The lagoon area was declared a wildlife sanctuary in 1968, with additional blocks of adjacent land added subsequently. In 1982 it was designated a wetland of international importance under the Ramsar Convention. In 1996 it was declared a Shorebird Network Site.
Logan Lagoon is a coastal wetland complex at the south-eastern corner of Flinders Island, lying some 5 km east of the village of Lady Barron. It is isolated from the sea by a large sand bar which is infrequently breached by either high water levels in the lagoon or by rough seas eroding the bar. The water in the lagoon is generally 1–2 m deep and fluctuates with rainfall, occasionally drying out. The 75 km2 catchment of the lagoon is mainly agricultural land.
The eastern side of the lagoon has a dense coastal shrubland of coast wattle and coast tea-tree interspersed with grassy patches. Where the land is largely protected from bushfires there is a mixture of forest and scrub dominated by Smithton peppermint, tea-tree, silver banksia and Oyster Bay pine. Some manna gum occurs on dune ridges. In swampy areas there are thickets of coast paperbark. Around the lagoon margins are patches of golden speargrass, coastal tussock grassland, salt-tolerant herbs and samphire.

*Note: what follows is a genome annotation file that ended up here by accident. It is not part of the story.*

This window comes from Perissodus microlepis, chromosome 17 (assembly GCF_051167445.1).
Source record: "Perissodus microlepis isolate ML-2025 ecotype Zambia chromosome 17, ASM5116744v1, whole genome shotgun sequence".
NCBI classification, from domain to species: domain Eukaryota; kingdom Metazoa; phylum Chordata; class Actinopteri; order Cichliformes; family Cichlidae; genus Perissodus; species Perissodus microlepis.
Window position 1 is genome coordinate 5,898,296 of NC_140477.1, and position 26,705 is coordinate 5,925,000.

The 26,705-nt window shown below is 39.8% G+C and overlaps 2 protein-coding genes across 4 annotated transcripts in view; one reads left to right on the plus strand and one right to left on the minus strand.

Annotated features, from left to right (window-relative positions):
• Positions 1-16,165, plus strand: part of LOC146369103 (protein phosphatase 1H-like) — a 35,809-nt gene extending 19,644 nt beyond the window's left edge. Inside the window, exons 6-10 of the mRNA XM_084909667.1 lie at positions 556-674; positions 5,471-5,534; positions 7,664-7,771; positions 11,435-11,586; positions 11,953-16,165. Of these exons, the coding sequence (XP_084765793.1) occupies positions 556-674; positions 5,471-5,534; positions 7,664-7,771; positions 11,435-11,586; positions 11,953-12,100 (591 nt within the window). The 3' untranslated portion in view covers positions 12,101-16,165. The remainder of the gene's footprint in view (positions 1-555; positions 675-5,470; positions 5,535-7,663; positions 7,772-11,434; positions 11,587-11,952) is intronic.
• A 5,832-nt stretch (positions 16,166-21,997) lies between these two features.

In winter the lagoon is important as a nesting site for black swans, and in summer as a feeding and resting site for migratory waders, or shorebirds, especially double-banded plovers. Several waterfowl species use the site, including Cape Barren geese.
- Anon (2000). Logan Lagoon Conservation Area (Ramsar Site) Draft Management Plan 2000. Hobart: Parks and Wildlife Service, Tasmania.
- "Lower Ringarooma River". The Annotated Ramsar List: Australia. Ramsar Convention. 2013-04-10. Retrieved 2013-08-01.
|This Tasmania geography article is a stub. You can help Wikipedia by expanding it.|